Best Renovation/Restoration: Rehabilitation of Constitution Gardens -Phase I
Rehabilitation of Constitution Gardens - Phase I
Owner: The Trust for the National Mall
Lead Design Firm: PWP Landscape Architecture
Preservation Architects: Davis Buckley Architects and Planners
General Contractor: Hensel Phelps
Civil Engineer: Thornton Tomasetti (Weidlinger Associates)
Structural Engineer: MCC 1200 Architectural Engineers
MEP Engineer: Henry Adams LLC
Historic Home Movers: Wolfe House & Building Movers
Subcontractors: Lorton Stone (Stone Mason); Ruppert Landscape (Landscaping & Site Concrete); Berkel & Co. (SOE & Piles); Corinthian Contractors (Earthwork & Site Utilities); John E. Kelly & Sons (Electrical); Welch & Rushe (Mechanical); Oak Grove Restoration
The first phase of the rehabilitation of Constitution Gardens in Washington, D.C., centered around relocating the historic Lockkeeper’s House, the oldest building on the National Mall. The house, built 184 years ago, originally sat at the connection of the Chesapeake and Ohio canal and the Washington City Canal. The building, which is listed on the National Register of Historic Places, features 20-in.-thick, load-bearing unreinforced fieldstone masonry walls, a shingled roof and end chimneys.
The project required moving the building 30 ft to the west for improved access. To begin the relocation, Hensel Phelps removed the bottom 18 in. of historic stone and elevated the structure 2 ft above its current foundation. Eight cross beams and 10 needle beams were used to support the house’s structure while on the hydraulic lift. The removed stones were catalogued and photographed to help guide reinstallation. Removal of the stones, which date back to about 1837, required National Park Service approval and careful documentation with preservation specialists. One judge said: “Working with the federal government isn’t always the easiest, on top of it being a historic preservation. It’s a great overall project.”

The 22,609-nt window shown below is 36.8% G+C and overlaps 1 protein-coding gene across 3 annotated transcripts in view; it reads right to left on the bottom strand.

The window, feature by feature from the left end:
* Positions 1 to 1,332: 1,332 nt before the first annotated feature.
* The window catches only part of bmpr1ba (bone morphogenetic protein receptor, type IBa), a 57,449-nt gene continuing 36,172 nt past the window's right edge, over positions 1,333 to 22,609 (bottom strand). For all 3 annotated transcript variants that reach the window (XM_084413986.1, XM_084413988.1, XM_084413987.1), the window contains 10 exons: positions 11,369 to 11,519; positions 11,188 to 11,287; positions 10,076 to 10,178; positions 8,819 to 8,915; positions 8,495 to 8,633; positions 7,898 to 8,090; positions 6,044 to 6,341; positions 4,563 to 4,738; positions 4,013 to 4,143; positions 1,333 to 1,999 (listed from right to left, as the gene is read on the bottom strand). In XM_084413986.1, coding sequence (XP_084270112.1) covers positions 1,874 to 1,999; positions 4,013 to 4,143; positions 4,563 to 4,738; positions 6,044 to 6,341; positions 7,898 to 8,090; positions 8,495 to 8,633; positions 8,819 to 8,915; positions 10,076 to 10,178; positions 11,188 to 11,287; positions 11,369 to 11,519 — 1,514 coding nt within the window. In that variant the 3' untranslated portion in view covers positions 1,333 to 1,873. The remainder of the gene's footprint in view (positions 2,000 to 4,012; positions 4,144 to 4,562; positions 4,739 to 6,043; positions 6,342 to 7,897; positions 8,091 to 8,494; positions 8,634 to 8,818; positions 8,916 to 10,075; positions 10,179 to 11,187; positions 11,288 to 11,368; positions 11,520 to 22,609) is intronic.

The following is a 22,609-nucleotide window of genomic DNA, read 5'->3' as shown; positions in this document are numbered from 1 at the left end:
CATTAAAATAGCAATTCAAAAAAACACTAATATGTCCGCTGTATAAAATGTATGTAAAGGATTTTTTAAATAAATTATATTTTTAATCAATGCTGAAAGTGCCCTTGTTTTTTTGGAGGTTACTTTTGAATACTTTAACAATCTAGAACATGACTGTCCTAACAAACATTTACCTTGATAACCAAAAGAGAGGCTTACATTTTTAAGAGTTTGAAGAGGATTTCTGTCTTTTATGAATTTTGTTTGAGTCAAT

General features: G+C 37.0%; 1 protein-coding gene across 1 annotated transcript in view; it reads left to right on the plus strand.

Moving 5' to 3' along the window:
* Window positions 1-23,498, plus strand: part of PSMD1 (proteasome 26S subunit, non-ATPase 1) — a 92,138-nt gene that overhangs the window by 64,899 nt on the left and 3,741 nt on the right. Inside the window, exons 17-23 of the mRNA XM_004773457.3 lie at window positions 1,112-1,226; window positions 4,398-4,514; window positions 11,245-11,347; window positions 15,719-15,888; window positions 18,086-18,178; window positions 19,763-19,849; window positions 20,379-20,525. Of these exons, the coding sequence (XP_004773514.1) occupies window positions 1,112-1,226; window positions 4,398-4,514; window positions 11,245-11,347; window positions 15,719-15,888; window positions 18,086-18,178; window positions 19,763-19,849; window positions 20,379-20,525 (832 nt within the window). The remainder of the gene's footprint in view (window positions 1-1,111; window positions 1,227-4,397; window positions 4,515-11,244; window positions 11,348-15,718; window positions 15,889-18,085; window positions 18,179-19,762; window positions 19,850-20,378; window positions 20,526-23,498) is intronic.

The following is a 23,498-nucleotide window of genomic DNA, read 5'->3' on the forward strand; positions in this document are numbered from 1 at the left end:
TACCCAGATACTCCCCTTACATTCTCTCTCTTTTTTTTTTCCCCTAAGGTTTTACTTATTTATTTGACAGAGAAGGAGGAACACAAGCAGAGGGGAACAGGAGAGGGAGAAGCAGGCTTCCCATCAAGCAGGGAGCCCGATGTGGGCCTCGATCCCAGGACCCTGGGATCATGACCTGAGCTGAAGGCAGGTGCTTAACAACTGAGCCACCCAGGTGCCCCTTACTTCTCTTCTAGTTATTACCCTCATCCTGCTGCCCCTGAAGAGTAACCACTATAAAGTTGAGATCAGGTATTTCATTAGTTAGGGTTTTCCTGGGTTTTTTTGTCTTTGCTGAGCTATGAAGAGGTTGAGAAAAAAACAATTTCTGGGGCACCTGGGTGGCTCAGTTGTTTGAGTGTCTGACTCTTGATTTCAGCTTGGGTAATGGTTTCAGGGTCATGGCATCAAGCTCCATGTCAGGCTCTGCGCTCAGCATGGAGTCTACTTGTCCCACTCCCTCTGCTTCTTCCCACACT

The house’s eight windows and two doors were infilled with concrete blocks so the house could be held in compression during the move. Each corner of the house was supported by steel angles with three chain collar ties.
A pathway was constructed with layers of rock and steel plates to a newly constructed basement and foundation. Dollies at each corner were used to guide the house to its new location by remote control. Once the house was atop its new foundation, the original stone was reinstalled. The entire 30-ft move took roughly 60 minutes.
Extensive repointing of historic mortar joints necessitated lab-matched color and composition. A team of 12 masons completed the repointing in a climate-controlled environment. It took 21 days for the mortar to cure properly.
Besides the exterior stones, other preserved historic components include interior window elements, roofing beams and brick from the chimneys. Behind the scenes, modern upgrades were made, including four 300-ft-deep geothermal wells for the mechanical systems and new electrical and fire-protection systems.
In the original design, the project’s stormwater was to tie into the city’s existing sanitary sewer. The team discovered that it would have to tie into existing storm lines in the middle of Constitution Avenue, which would have interrupted six lanes of traffic. Working with contractor Hensel Phelps, the team designed a new structure in one lane of Constitution Avenue that intercepted a 15-in. storm drainage pipe. The team’s civil engineers and the D.C. Dept. of Energy & Environment worked together to quickly gain approval for the revised plan. That saved time and money while reducing the impact on the public.
The Lockkeeper’s House, originally used as a site for toll collection, trade record-keeping and gate operation, functioned as an entry point of commerce for the city. Today, the relocated house serves as a new gateway to the National Mall and a digital exhibition space to support tourism and education.